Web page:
Europe's solar eclipse has come and gone, and the lights are still on across the region, despite many dire warnings.
Europe has been one of the strongest adopters of solar energy — the region relies on solar for about 3% of its energy annually. And on sunny days in Germany, solar power makes up as much as 40% of the country's energy supply.
And, Europe shares its energy on the same grid. That means changes affect the entire region.
So, the idea of that power source dimming for a few hours during a peak time Friday and then surging up after posed a challenge for European energy suppliers.
The eclipse did have an effect, but, luckily, it didn't really do any damage.
Now, here's how the energy output looked on Friday. As you can see, the eclipse caused solar output to dip down and then quickly spike up.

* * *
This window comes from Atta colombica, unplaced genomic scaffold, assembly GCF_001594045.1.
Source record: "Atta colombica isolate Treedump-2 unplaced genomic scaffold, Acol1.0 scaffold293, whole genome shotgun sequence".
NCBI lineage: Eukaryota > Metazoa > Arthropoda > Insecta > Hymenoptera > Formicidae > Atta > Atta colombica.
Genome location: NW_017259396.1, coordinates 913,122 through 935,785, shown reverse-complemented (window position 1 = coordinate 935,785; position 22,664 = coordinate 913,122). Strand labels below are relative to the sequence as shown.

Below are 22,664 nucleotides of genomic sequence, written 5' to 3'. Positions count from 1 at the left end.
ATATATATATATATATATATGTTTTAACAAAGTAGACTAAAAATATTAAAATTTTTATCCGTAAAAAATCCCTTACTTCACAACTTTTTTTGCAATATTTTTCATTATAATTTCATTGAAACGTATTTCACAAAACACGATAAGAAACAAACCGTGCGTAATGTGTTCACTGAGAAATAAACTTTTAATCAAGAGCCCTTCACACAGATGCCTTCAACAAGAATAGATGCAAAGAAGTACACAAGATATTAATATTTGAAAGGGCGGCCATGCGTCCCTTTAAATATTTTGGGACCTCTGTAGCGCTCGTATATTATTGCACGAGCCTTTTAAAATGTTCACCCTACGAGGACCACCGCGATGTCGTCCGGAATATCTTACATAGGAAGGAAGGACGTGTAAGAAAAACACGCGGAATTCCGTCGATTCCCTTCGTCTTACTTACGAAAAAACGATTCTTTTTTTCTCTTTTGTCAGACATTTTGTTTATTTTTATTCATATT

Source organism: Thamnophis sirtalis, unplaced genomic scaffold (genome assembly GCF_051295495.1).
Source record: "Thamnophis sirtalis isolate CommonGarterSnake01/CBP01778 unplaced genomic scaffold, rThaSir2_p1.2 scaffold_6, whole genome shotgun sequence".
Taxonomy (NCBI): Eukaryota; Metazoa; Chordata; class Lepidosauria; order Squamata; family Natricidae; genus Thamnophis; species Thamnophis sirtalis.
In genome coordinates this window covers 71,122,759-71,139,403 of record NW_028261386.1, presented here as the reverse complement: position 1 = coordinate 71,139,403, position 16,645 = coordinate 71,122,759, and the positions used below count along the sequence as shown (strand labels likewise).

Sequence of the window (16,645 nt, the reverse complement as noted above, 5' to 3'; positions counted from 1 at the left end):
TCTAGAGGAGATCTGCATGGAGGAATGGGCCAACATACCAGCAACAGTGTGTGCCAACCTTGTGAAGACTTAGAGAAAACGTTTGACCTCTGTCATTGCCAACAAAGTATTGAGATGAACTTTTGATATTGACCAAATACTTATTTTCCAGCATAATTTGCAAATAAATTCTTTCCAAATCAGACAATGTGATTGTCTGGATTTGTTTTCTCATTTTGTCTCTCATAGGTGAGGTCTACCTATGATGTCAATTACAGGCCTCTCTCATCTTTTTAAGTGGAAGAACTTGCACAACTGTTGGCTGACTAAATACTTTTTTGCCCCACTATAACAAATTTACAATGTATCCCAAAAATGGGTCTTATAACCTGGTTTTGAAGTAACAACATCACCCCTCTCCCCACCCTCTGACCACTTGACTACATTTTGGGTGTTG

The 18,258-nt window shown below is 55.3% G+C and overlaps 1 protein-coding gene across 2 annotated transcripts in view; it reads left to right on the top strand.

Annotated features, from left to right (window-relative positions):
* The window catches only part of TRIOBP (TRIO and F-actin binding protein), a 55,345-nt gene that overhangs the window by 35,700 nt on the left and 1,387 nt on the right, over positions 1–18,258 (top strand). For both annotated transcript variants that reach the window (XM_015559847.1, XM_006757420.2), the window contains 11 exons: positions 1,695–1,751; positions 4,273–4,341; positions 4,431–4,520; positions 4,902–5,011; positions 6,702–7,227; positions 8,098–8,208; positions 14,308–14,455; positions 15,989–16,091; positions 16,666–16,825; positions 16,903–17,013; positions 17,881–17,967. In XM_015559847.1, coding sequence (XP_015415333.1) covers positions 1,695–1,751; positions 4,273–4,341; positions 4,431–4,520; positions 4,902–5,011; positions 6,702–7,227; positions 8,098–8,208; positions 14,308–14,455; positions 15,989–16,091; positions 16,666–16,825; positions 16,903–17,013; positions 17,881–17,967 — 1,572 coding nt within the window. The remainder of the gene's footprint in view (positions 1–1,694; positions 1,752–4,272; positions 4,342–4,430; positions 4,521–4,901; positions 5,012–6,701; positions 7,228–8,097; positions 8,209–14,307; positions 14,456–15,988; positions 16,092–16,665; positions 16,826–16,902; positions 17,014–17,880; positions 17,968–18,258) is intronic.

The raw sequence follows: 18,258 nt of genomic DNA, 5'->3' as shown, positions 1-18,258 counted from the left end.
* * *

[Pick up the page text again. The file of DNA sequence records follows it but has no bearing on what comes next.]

According to Deutsche Welle, German engineers coordinated across the country and ramped up fossil fuel plants at just the right time to offset the eclipse.
Italy, on the other hand, decided to play it safe. The country relies on solar for about 8% of its energy annually. For the eclipse it proactively shut down 25% of its solar energy and set aside reserves of gas and hydroelectric energy.
Still, Bloomberg reports the eclipse led to a pretty big fluctuation in the price of power in Europe. During the darkest 15 minutes of the eclipse, the price for a megawatt-hour ranged from 950 euros, to negative 130 euros — that negative number means producers were paid not to put any power on the grid.
So it seems after this real time experiment of how solar energy works during an eclipse, countries who use the panels can breathe a sigh of relief.
And the U.S. can also learn from how Europe handled the eclipse. We're expected to see our next eclipse in August of 2017.